This is the best time in history, in terms of the technology, to be a photographer. Whatever you can imagine, you can create. ANYONE can express themselves through photography.
Think about where your passions lie, sports, technology, people… Photography can become a means to explore that passion and you will be motivated to do the work needed to monetize your photography.
Find a photographer whose work you admire or is working in a field you are interested in and ask LOTS of questions.
Last year, when the world entered a lockdown, most of the events had to be cancelled. How was 2020 for you, and how did it affect your work?
Most of my work involved photographing events on location. That was suspended during the pandemic.
I shifted my focus to looking for more work involving drone photography and video, including mapping and documenting construction projects.
The pandemic has allowed me to pursue projects such as my book on my time with the Celtics, “Boston Garden: from where I sat,” and other endeavors that were precluded by my regular work, including marketing my NBA images.
I have an extensive library of the classic NBA images that I’ve shot, and there has been a lot of activity involving the use of these images for the book and video projects. I’m one of every few resources outside of the NBA itself for classic images of NBA players and teams.
Do you seek inspiration to photograph? If yes, where? Or is it more just to capture the right moment?
As I mentioned previously, I’m very curious about the world around me. Whatever setting I find myself in, my head is always on a pivot as I scan for subjects to “put a frame around”.
Do you have experience with unlicensed image use? How was the first time you experienced it?
I’ve had numerous experiences with the unlicensed use of my images. An early one was finding a vendor selling poorly reproduced copies of some of my NBA images at a sports memorabilia show.
I confronted the person, and it was not a fun experience.
It is difficult for a photographer to keep track of unlicensed usages and more difficult still to marshall the time and resources to address the problem.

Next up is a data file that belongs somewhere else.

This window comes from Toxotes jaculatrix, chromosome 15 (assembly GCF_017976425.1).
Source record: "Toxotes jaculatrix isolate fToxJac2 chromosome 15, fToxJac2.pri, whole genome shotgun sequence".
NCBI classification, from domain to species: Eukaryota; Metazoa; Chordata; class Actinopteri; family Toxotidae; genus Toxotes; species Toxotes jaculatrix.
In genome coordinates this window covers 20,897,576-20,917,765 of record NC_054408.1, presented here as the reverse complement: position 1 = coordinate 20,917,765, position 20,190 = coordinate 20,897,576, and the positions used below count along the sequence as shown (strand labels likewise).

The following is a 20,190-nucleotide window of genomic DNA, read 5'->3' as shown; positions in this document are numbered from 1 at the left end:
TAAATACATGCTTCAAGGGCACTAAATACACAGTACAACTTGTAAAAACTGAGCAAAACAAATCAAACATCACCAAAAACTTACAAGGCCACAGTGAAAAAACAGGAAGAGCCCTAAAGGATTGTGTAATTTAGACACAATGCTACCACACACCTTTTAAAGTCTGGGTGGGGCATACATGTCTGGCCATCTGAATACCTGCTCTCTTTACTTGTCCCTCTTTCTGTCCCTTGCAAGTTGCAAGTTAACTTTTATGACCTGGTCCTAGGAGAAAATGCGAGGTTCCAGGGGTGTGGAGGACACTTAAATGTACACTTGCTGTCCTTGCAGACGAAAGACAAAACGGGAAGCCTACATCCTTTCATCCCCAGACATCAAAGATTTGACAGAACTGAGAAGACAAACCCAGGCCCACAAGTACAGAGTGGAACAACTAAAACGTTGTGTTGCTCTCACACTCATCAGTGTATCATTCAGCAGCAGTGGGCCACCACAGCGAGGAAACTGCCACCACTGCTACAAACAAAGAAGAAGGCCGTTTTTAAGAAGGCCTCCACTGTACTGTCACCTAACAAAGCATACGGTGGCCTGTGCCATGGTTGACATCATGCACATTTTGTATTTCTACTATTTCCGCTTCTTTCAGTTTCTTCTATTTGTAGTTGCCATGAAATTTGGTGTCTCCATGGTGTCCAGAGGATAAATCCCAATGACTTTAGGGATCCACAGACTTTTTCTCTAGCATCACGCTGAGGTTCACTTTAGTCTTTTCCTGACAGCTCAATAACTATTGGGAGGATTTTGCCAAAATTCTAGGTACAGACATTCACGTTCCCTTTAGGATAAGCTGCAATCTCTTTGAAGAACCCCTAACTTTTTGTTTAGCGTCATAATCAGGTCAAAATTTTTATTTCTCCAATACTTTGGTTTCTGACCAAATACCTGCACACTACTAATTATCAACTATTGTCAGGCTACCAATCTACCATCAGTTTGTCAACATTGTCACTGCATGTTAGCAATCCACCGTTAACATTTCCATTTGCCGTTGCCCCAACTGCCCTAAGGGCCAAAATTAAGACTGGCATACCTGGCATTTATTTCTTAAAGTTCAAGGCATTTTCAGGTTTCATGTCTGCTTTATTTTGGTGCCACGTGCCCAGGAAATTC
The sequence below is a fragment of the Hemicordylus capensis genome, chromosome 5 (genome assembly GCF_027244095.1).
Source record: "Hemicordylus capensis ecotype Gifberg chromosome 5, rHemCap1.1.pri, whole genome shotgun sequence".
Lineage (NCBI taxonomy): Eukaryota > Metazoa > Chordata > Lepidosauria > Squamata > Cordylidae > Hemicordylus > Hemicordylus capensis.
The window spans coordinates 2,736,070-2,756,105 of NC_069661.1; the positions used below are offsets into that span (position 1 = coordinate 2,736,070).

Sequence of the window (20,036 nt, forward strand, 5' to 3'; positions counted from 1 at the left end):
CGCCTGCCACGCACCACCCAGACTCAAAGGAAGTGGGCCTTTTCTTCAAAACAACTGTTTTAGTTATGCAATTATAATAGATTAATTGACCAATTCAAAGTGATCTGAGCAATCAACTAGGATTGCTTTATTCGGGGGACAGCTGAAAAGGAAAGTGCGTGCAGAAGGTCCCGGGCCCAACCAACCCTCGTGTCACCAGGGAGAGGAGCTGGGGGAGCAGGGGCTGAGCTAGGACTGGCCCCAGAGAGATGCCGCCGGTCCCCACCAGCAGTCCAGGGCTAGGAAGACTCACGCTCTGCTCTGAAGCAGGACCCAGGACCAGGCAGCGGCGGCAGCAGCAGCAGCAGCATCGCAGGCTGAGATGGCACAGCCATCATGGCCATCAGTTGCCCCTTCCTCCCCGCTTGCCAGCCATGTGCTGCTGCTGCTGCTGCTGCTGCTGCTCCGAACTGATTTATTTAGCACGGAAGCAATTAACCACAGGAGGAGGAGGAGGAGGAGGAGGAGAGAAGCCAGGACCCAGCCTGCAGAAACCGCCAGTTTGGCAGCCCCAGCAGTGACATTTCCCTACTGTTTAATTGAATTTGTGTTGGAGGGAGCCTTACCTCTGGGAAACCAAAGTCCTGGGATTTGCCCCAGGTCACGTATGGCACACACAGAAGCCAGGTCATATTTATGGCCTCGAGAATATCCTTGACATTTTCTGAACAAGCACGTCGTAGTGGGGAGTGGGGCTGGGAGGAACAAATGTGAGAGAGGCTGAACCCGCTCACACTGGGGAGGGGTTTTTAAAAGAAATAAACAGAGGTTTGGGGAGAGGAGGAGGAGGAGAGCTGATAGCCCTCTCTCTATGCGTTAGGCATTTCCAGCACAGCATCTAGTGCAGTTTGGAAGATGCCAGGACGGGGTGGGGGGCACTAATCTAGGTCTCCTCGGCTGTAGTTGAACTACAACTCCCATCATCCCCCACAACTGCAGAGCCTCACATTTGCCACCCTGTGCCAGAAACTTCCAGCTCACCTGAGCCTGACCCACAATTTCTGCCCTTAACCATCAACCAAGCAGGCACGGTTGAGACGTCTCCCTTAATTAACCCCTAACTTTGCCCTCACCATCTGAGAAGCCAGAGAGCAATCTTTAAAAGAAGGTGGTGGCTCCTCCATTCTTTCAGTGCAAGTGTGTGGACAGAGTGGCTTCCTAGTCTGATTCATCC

I was very happy when RYDE reached out to me with a solution to the problem. Carmen, my RYDE contact, has been a joy to work with!
Do you think it is important to claim your rights in the digital world? Why?
Now that most all images either originate as digital or are scanned to digital, there can be innumerable “originals” of any given single image.
As it becomes increasingly challenging to monetize one’s images, it’s imperative to maximize revenue for usage. It is bad enough to have images stolen, but that unauthorized usage also dilutes the value of the image.
#14Answers with Steve n Lipofsky
We played our usual association game with Steve. He is supposed to answer it with what comes on top of his mind: a word or a sentence. Take a look and get to know a bit more about the professional photographer Steven Lipofsky.
Technologically driven art
Sharing your vision
Like dance, but you keep score
Like Jazz, an American invention that has enriched the world and made it smaller.
Visual storytelling now available to all
6. Perfect Shot
A great Anejo tequila at room temperature
7. A place
Gordon Lederer Memorial, Banovina, Croatia
8. A Song
Take On Me by Aha
9. A Book
Devil in the White City
10. A Motto
What me worry?
11. A Food
George Bailey, played by Jimmy Stewart in “It’s a Wonderful Life” shows the value of friendship, decency, looking out for one another.
Made photography magical in ways that I could not have dreamed of
You can see more of Steve’s work on www.Lipofskyphoto.com.
Have a story to share? Reach out to us and let’s talk!